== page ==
A few weeks ago, the Wall Street Journal profiled Gawker editor Neetzan Zimmerman, whose job is to post content that's poised to go viral. Zimmerman does his job quite well. His posts generate about 30 million pageviews a month—tops at the site by far, six times what the second-leading staffer generates. Zimmerman's success is not the result of some computer formula; on the contrary, rather, "he understands the emotions that might compel a human being to click on something online," the Journal's Farhad Manjoo writes.
If the traffic numbers don't already show the wisdom of Zimmerman's approach, the behavioral evidence certainly does. Recent research suggests that emotions hold the secret to viral web content. Articles, posts, or videos that evoke positive emotions have greater viral potential than something that evokes negative feelings, but both do a better job recruiting clicks than neutral content. The finer details tell a similar story: triggering high-arousal emotions, such as anger or humor, is a surer path to click gold than triggering low-arousal ones, such as contentment or sadness.
Take a recent a study published in the November issue of Computers in Human Behavior. A research team led by Rosanna E. Guadagno of the National Science Foundation showed 256 test participants one video from a collection that spanned the emotional spectrum. Some saw a cute or funny clip that had gone viral on YouTube. Others saw a hit that evoked anger or disgust. Still others saw a neutral video about basket-weaving.
After the viewing, participants were asked whether or not they would share that video with someone else. Those who'd seen the funny or cute video were significantly more likely to say they'd forward it than any of the other test participants. Those who'd seen the video causing anger or disgust were significantly more likely to say the same than those who'd seen the neutral clip. A follow-up test with 163 more participants found the same pattern of viral potential: positive emotions best negative ones, any emotion bests none at all.
Part of what makes emotional content so susceptible to spreading is that emotions themselves are contagious. Researchers have long known that people can "catch" the emotions of someone around them, so to speak, through direct exposure to that person's expressions and tones and gestures. They also believe this process of emotional contagion can occur indirectly—say, by receiving a forwarded video clip or article.
The physiological arousal produced by certain emotions may also help explain why some web content goes viral and some doesn't. A few years ago, Wharton behavioral scholars Jonah Berger and Katherine Milkman analyzed roughly 7,000 articles that appeared on the New York Times website to see which ones made the "most emailed" list. After controlling for factors like page prominence and author fame, the researchers found that emotional content indeed went viral more often than non-emotional pieces.
But Berger and Milkman didn't stop their analysis there. Within the emotional articles, they recognized that content evoking high-arousal emotions (in this case, awe, anger, and anxiety, emotions that tend to whip us into action) went viral more often than articles evoking a low-arousal emotion (sadness, an emotion that often leaves us subdued). The odds that an article would end up on the "most emailed" list increased 34% when it elicited one standard deviation more anger, the equivalent of letting the article spend an extra 3 hours as the lead story on the Times website.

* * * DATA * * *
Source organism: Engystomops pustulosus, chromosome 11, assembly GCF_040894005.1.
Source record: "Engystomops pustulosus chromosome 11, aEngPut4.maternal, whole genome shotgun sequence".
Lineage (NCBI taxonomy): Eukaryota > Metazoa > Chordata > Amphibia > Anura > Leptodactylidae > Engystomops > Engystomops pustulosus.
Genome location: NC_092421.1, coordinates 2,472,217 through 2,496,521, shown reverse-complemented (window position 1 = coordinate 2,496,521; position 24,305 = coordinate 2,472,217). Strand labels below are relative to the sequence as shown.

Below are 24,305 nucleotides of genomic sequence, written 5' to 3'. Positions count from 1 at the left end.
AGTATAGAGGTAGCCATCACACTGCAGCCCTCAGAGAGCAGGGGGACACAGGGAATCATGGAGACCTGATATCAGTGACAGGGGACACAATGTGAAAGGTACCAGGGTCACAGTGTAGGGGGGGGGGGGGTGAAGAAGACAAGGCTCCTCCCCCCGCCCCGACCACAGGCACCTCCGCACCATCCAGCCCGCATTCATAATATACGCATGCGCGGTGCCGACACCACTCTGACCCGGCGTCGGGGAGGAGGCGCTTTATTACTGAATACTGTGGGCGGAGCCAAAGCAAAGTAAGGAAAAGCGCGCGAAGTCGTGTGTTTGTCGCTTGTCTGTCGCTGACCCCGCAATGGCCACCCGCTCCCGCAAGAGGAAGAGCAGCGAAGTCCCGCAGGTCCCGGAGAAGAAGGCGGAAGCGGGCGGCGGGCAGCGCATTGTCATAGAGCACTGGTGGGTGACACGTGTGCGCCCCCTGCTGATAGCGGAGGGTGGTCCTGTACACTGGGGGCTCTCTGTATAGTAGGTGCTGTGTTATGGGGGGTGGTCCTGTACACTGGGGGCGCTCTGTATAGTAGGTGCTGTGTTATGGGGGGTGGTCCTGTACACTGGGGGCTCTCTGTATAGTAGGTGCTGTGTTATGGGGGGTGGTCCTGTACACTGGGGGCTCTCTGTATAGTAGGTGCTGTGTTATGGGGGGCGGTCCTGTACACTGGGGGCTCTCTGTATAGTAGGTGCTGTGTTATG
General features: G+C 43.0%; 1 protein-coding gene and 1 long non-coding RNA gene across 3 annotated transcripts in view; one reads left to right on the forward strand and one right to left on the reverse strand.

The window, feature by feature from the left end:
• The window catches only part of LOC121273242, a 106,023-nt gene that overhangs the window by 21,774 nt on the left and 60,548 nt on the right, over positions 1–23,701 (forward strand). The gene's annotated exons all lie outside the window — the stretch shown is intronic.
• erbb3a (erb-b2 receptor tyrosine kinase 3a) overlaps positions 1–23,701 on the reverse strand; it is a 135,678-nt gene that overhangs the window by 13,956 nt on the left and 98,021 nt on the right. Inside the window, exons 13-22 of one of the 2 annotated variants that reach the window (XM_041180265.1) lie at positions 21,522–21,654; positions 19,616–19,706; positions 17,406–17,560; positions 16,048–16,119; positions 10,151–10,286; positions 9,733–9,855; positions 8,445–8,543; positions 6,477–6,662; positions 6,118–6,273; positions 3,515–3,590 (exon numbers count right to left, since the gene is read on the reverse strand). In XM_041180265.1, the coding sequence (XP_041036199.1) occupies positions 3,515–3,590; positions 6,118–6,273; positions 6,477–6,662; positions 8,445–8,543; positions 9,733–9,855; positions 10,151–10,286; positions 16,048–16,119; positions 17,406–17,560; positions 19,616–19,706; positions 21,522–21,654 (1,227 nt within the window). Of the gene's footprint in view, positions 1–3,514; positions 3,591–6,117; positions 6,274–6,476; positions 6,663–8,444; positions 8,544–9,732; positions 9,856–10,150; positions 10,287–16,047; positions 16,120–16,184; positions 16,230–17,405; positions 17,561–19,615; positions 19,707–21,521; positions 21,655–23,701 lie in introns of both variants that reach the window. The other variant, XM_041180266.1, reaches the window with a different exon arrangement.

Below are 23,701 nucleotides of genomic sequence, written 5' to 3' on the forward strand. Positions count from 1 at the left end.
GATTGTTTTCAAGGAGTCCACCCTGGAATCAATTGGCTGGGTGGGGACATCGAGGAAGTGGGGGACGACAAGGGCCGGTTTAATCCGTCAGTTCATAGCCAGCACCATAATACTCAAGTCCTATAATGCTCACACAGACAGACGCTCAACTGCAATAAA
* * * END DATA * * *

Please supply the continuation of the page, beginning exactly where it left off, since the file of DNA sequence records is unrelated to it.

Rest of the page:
Berger, author of the 2013 book Contagious: Why Things Catch On, extended this finding even further during a separate laboratory study. He asked some test participants to sit still before reading a neutral article, and asked others to jog in place for a minute before reading the same piece. Then he gave both groups the option of emailing the article to someone else. Three-quarters of the joggers forwarded it against only a third of the sitters—a further sign, in Berger's eyes, that arousal plays a major role in social transmission.
"More arousing content should be more likely to spread quickly on the Internet and should be more likely to capture public attention," he concluded in Psychological Science.
Knowing that emotional arousal contributes to digital contagion should help designers and other creative types craft catchier content (if that's their goal). Public officials might take note, too, especially as they try to distribute information through service announcements that tend to be dry by nature. A public health spot that evokes sadness, for instance, may be less likely to make the rounds than something that causes angst or indignation—though both should be more effective than something safe.
Then again, many factors influence whether or not something goes viral. Interesting content is a must, and catching the eye of a major Twitter personality can't hurt. A heavy marketing push can also boost a video's exposure; (in fact, one of Neetzan Zimmerman's biggest fears, according to the Journal, is that advertisers will co-opt viral news). And, of course, there's the difficulty in evoking strong feelings in the first place. It's one thing to understand the emotions that compel a person to click. It's another thing entirely to produce them.